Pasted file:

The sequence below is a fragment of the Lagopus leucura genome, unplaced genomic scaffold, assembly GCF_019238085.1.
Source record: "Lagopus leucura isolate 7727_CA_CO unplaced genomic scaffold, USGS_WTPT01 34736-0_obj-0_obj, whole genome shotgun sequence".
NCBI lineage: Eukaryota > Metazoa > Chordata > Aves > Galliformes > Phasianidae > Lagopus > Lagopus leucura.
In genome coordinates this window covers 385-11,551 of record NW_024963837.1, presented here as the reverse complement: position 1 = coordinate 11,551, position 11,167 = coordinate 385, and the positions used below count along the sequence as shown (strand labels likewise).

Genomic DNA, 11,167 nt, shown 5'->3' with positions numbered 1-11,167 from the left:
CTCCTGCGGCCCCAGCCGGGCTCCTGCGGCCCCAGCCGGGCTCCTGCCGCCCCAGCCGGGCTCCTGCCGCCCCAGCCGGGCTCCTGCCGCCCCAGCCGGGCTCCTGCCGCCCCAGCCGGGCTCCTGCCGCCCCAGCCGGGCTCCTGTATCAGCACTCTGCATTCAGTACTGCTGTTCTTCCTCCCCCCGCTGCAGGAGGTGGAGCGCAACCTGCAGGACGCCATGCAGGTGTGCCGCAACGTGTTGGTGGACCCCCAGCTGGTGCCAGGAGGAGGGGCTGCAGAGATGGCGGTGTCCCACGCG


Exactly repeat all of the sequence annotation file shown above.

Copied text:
The sequence below is a fragment of the Lagopus leucura genome, unplaced genomic scaffold, assembly GCF_019238085.1.
Source record: "Lagopus leucura isolate 7727_CA_CO unplaced genomic scaffold, USGS_WTPT01 34736-0_obj-0_obj, whole genome shotgun sequence".
NCBI lineage: Eukaryota > Metazoa > Chordata > Aves > Galliformes > Phasianidae > Lagopus > Lagopus leucura.
In genome coordinates this window covers 385-11,551 of record NW_024963837.1, presented here as the reverse complement: position 1 = coordinate 11,551, position 11,167 = coordinate 385, and the positions used below count along the sequence as shown (strand labels likewise).

Genomic DNA, 11,167 nt, shown 5'->3' with positions numbered 1-11,167 from the left:
CTCCTGCGGCCCCAGCCGGGCTCCTGCGGCCCCAGCCGGGCTCCTGCCGCCCCAGCCGGGCTCCTGCCGCCCCAGCCGGGCTCCTGCCGCCCCAGCCGGGCTCCTGCCGCCCCAGCCGGGCTCCTGCCGCCCCAGCCGGGCTCCTGTATCAGCACTCTGCATTCAGTACTGCTGTTCTTCCTCCCCCCGCTGCAGGAGGTGGAGCGCAACCTGCAGGACGCCATGCAGGTGTGCCGCAACGTGTTGGTGGACCCCCAGCTGGTGCCAGGAGGAGGGGCTGCAGAGATGGCGGTGTCCCACGCG